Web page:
Robust Training under label noise by over parameterization

Modern machine learning efficiency has recently been dominated by over-parameterized convolutional models, which contain a growing set of network parameters compared to training samples. On the other hand, Over-parameterized networking frequently overfits and fails to generalize when the training data is tainted. The resilient training of over-parameterized convolutional models in classification tasks where a percentage of trained labels are corrupted is what we propose in this paper as a principle strategy. The fundamental concept is still fairly straightforward: label noise makes the network trained on clean data sparse and inconsistent.

As a result, we model the noise and train the network to distinguish it from the data. To recover the underlying corruptions, we explicitly represent the label noise via another sparse over-parameterization term and use an implicit computational and smooth workflow. Surprisingly, we show state-of-the-art test accuracy against label noise on a range of actual samples when trained using a basic approach. Moreover, the theory of reducing linear models supports the initial findings, demonstrating that precise separation between sparse noise and low-rank data may be accomplished under inconsistent circumstances. By employing sparse over-parameterization and implicit regularisation, in which the study offers a wide range of intriguing avenues for enhancing excessive models.

Implicit bias of the step size in linear diagonal neural networks

The demonstration of the steepest descent magnitude may have a relevant quality impact on the implicit bias and generalization ability, concentrating on vertical linear systems as a framework for assessing the implicit bias in indeterministic models. In particular, even though gradient flow previously investigated in prior studies did not leave the kernel regime, employing a high step size for non-centred data may transform the implicit bias from a kernel-type behaviour to a sparsity-inducing regime.

Achieve the use of stability demonstrates that convergence to dynamically stable global minima involves a constraint on some weighted norm of the linear predictor, sometimes known as a rich regime. In a minimal distraction situation, it shows this results in high generalization.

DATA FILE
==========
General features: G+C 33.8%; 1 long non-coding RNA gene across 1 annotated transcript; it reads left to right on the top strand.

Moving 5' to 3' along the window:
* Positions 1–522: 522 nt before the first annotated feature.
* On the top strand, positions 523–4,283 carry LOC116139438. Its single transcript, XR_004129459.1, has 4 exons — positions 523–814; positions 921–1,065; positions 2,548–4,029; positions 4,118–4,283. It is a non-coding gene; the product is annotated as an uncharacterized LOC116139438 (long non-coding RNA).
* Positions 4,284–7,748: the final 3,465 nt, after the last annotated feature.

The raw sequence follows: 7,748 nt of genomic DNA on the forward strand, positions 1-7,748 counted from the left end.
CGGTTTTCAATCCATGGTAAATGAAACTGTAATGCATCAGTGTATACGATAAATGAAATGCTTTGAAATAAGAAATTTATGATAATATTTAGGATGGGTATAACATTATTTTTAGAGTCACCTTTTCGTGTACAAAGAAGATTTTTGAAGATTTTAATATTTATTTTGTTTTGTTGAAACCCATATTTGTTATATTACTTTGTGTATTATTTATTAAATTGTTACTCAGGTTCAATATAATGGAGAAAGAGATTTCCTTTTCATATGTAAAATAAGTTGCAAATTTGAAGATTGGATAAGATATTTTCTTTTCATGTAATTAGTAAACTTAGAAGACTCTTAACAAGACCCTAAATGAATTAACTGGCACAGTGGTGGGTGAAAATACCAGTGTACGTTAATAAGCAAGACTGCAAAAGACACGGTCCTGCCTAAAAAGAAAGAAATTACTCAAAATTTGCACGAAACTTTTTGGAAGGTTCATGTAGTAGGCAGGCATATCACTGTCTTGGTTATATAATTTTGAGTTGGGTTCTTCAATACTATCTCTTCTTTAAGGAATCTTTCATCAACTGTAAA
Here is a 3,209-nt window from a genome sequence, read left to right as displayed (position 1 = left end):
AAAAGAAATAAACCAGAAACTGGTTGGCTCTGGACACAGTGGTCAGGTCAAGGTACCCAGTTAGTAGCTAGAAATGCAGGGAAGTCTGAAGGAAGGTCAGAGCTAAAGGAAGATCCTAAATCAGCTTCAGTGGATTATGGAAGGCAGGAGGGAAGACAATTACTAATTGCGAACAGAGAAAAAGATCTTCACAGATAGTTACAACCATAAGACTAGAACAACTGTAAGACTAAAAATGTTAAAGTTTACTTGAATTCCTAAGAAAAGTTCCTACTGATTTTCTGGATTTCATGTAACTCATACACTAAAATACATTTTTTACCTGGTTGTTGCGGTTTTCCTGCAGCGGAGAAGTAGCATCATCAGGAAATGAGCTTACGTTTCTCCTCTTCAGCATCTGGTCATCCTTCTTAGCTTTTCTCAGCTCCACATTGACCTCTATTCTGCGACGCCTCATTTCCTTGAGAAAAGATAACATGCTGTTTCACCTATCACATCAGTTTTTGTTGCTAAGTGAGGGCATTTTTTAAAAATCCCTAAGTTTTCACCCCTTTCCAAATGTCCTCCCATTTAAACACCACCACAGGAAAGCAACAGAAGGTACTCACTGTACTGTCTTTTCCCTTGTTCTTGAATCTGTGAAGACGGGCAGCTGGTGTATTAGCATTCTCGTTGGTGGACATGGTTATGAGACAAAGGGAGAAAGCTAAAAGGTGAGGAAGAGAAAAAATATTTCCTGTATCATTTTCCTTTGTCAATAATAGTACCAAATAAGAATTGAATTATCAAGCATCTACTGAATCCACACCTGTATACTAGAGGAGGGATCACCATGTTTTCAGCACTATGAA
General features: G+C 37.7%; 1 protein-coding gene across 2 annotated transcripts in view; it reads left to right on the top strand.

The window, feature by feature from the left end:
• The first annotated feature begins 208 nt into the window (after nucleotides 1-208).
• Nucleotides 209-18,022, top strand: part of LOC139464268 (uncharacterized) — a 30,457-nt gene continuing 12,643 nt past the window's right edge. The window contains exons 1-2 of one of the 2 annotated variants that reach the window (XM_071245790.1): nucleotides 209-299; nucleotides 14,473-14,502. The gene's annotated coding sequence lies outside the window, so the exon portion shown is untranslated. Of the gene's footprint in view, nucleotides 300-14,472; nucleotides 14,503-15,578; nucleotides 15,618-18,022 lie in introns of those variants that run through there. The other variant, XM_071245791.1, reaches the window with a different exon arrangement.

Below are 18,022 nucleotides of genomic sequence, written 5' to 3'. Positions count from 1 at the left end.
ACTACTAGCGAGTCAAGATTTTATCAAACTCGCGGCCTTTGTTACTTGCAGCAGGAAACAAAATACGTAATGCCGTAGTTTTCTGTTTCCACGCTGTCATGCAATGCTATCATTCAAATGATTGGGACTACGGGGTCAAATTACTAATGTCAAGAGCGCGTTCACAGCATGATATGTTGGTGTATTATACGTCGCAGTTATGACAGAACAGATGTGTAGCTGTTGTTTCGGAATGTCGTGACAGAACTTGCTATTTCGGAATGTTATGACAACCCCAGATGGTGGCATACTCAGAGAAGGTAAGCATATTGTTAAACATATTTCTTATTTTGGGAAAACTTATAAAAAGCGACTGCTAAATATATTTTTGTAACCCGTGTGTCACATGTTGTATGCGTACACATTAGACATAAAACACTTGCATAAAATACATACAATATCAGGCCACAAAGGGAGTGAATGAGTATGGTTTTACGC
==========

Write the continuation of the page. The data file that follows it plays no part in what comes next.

Extended unconstrained features model for exploring the deep neural collapse

To further reduce the learning loss toward zero, the connection weights are optimized once the prediction error has disappeared into the current method is based on deep learning for classification techniques. In this training technique, a recent phenomenon known as Neural Collapse (NC) has been an experimental discovery. It has been demonstrated, in particular, that within-class samples' learned characteristics of the output of the penultimate layer converge to their standard and that the means of various classes display a particular tight structural system that is also in line with the weights of the final layer. Recent studies have demonstrated that when a streamlined unconstrained features model(UFM) is optimized using a regularised cross-entropy loss with this structure appears.

The model expands upon and extensively investigates the UFM. The characteristics of the objective functions can be more delicately arranged than in the cross-entropy situation, and observed from the analysis of the UFM for the regularised MSE loss. It has an impact on the weights' structure as well. Then, to generalize earlier results it is done by expanding the UFM by including an additional layer of weights and ReLU is highly nonlinear. Finally, the experimental results show how our nonlinear extended UFM is beneficial for simulating the NC phenomena that occur in real networks.

Score-guided intermediate level optimisation – Fast Langevin mixing for inverse the problem

The main aim was to establish rapid mixing and describe the Langevin Algorithm's stable distribution for reversing randomized weighted DNN generators. With this finding, Hand and Voroninski's work expanded from effective reversal to efficient posterior sampling.

This accomplishes a posterior sampling in the latent space of a pre-trained generative model in practice to enable enhanced expressive power. , the score-based model is trained in the StyleGAN-2's latent space and apply it to inverse tasks. By substituting a generative just before the middle layer for the feature space regularisation, our system, Score-Guided Intermediate Layer Optimization (SGILO), builds on earlier work. In terms of test findings, it significantly outperformed the prior condition, particularly in the low measurement regime.


How Momentum improves generalization in deep learning -

What can linear interpolation on neural network loss landscapes indicate? -

Deep equilibrium networks are sensitive to initialization statistics -

Scaling up Diverse Orthogonal Convolutional Network by Paraunitary framework. -

Stability-based Generalization Bound for Exponential Family Langevin Dynamics -

Local Augmentation for graph neural networks -

Non-Local convergence analysis on deep linear networks -

Adaptive Inertia – Disentangling the effects of adaptive learning rate and momentum -

Diversified adversarial attacks based on Conjugate Gradient Method -

Optimization landscape of neural collapse under MSE loss – Global Optimality with Unconstrained features -

Equivalence between the temporal and static Equivariant graph representations -

Robust Training under label noise by over parameterization -

Implicit bias of the step size in linear diagonal neural networks -

Extended unconstrained features model for exploring the deep neural collapse -

Score-guided intermediate level optimisation – Fast Langevin mixing for inverse the problem -